> Yes. Simplifying isn't always about number of lines of code. It's also about

> abstraction. Having generic scheduler code care about HW details doesn't

> seem nice.

>

> It'll literally one simple check (cpu == smp_processor_id()) or (cpu "in"

> policy->cpus).

>


I think we can have both approaches? So we query the driver some time
around sugov_should_update_freq (with a new driver callback?) and ask
it if it has any say over the default behavior of "can't update remote
CPU if I'm not a part of its policy" and use that over the default if
it hasn't defined it in their struct cpufreq_driver.

I think this will also not have the concern of "updating every
driver", then we can just stick to the sane default of "no" for
drivers that haven't defined it. Probably Viresh has already thought
about this, but I just thought of bringing it up anyway. I also think
its fine to handle this case after this series gets in, but that's
just my opinion.

thanks!

-Joel
Saravana Kannan July 28, 2017, 9:05 p.m. | #9
On 07/27/2017 11:00 PM, Viresh Kumar wrote:
> On 27-07-17, 12:55, Saravana Kannan wrote:

>> Yes. Simplifying isn't always about number of lines of code. It's also about

>> abstraction. Having generic scheduler code care about HW details doesn't

>> seem nice.

>

> I can argue that even the policy->cpus field is also hardware

> specific, isn't it ?


Yes.
> And we are using that in the schedutil governor

> anyway.

Yes

> What's wrong with having another field (in a generic way) in

> the same structure that tells us more about hardware ?


Nothing wrong. I'm not saying you shouldn't have the cpu field in the 
data or as a parameter to the hook. You'll definitely need that.

> And then schedutil isn't really scheduler, but a cpufreq governor.

> Just like ondemand/conservative, which are also called from the same

> scheduler path.


Exactly. I never debated anything about schedutil. I'm just saying don't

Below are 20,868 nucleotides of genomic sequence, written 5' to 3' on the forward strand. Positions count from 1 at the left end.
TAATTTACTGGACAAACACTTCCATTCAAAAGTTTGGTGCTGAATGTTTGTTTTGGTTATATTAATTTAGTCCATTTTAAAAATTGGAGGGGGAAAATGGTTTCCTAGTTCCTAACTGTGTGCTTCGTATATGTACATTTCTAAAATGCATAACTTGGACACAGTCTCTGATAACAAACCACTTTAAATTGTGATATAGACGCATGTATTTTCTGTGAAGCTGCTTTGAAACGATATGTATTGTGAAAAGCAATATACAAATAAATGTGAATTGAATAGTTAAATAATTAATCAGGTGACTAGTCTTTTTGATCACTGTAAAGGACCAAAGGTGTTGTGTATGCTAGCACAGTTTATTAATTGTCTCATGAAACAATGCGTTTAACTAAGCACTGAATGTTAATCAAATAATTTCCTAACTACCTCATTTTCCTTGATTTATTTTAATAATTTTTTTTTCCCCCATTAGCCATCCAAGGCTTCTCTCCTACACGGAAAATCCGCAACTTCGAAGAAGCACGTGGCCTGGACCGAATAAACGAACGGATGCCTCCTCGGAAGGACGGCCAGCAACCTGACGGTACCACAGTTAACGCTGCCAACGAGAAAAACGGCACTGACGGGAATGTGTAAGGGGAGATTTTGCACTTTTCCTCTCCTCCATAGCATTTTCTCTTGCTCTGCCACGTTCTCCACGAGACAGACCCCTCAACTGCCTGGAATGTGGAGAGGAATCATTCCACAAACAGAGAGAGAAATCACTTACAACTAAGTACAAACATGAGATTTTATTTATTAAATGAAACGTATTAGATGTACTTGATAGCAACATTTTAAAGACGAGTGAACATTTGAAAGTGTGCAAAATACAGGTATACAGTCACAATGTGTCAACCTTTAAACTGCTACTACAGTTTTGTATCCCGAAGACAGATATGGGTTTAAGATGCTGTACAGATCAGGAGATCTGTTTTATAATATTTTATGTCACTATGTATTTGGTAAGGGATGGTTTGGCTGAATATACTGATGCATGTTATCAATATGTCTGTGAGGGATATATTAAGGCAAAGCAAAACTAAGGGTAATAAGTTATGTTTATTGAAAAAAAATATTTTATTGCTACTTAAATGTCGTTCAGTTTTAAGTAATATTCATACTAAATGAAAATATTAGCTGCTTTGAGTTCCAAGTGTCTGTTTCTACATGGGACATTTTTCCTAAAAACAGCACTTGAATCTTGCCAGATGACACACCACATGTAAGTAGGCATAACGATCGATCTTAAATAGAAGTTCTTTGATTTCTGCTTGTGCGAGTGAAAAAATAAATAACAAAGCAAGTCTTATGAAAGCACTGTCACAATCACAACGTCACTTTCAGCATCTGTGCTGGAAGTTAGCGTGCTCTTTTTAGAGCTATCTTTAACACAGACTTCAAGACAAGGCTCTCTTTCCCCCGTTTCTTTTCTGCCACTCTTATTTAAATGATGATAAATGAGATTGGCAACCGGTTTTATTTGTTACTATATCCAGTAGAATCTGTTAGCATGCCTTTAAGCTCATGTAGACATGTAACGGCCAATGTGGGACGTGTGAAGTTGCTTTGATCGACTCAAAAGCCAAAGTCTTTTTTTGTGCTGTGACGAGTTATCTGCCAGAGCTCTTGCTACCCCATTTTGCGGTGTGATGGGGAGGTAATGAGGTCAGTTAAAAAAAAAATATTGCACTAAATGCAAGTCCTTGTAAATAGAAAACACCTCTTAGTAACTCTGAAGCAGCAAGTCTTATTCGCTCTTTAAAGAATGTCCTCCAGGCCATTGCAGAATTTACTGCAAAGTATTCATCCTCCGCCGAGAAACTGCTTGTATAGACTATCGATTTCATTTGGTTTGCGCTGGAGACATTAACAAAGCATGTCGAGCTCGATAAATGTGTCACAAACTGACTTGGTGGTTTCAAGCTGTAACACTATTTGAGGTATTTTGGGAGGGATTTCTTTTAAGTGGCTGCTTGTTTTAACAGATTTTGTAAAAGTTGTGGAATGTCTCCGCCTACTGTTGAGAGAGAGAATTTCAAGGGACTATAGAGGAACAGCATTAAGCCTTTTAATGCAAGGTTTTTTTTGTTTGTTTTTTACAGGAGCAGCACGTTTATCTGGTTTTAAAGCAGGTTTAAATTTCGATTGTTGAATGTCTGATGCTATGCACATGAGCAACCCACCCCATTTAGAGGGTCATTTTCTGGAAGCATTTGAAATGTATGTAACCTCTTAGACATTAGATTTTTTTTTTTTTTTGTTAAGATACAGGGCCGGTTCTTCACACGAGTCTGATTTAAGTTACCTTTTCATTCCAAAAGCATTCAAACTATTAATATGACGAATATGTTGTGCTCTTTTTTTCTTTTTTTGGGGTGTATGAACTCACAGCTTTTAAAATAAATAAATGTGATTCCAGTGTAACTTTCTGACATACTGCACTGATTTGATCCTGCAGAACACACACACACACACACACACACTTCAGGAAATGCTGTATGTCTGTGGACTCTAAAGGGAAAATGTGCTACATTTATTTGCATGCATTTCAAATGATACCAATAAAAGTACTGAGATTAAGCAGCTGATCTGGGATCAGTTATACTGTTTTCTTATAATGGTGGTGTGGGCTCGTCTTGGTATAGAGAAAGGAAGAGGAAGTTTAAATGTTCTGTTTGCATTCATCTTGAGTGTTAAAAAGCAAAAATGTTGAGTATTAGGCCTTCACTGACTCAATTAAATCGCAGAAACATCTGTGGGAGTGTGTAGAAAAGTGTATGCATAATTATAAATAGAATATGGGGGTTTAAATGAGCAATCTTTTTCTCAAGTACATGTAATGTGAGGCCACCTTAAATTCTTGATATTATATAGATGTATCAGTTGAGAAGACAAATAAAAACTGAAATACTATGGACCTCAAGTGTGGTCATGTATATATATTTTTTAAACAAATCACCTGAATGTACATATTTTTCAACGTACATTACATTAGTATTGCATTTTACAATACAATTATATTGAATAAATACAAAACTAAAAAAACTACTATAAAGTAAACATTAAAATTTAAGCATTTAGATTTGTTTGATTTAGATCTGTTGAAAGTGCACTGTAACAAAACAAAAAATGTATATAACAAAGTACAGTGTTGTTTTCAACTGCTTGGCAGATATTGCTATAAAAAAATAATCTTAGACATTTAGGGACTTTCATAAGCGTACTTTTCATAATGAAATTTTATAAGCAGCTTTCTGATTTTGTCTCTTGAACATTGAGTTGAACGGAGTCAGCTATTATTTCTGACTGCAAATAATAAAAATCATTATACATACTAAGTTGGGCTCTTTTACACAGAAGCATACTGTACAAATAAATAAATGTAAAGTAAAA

have any CPU limitations or check on the scheduler side when sending 
notification. Scheduler shouldn't have to know/care of the driver can 
only set the freq on that CPU or across CPUs in a cluster or across the 
entire system.

>> It'll literally one simple check (cpu == smp_processor_id()) or (cpu "in"

>> policy->cpus).

>>

>> Also, this is only for drivers that currently support fast switching. How

>> many of those do you have?

>

> Why? Why shouldn't we do that for the other drivers? I think it should

> be done across everyone.


Because if I remember it right, the "don't send the notification if it's 
not the same CPU" limitation is only for the fast switching case?  I 
might be mistaken about this part though.

>>> The core already has most of the data required and I believe that we

>>> need to handle it in the governor's code as is handled in this series.

>>

>> Clearly, it doesn't. You are just making assumptions about HW.

>

> So assuming that any CPU from a policy can change freq on behalf of

> all the CPUs of the same policy is wrong? That is the basis of how the

> cpufreq core is designed.


1. I'm not saying that. I'm saying assuming CPUs can change the freq 
only on behalf of all the CPUs in the same policy is wrong. Again, the 
scheduler or governor shouldn't even be making any of that assumption. 
That's a CPUfreq driver problem.

2. No, that is not the basis of the entire cpufreq core design. None of 
the existing CPUfreq code has any assumptions that only CPUs in a policy 
can change their frequency. It doesn't break in any way in system where 
any CPU can change any other CPU's frequency -- all Qualcomm chips are 
like that. It's only the recent scheduler notifier changes that are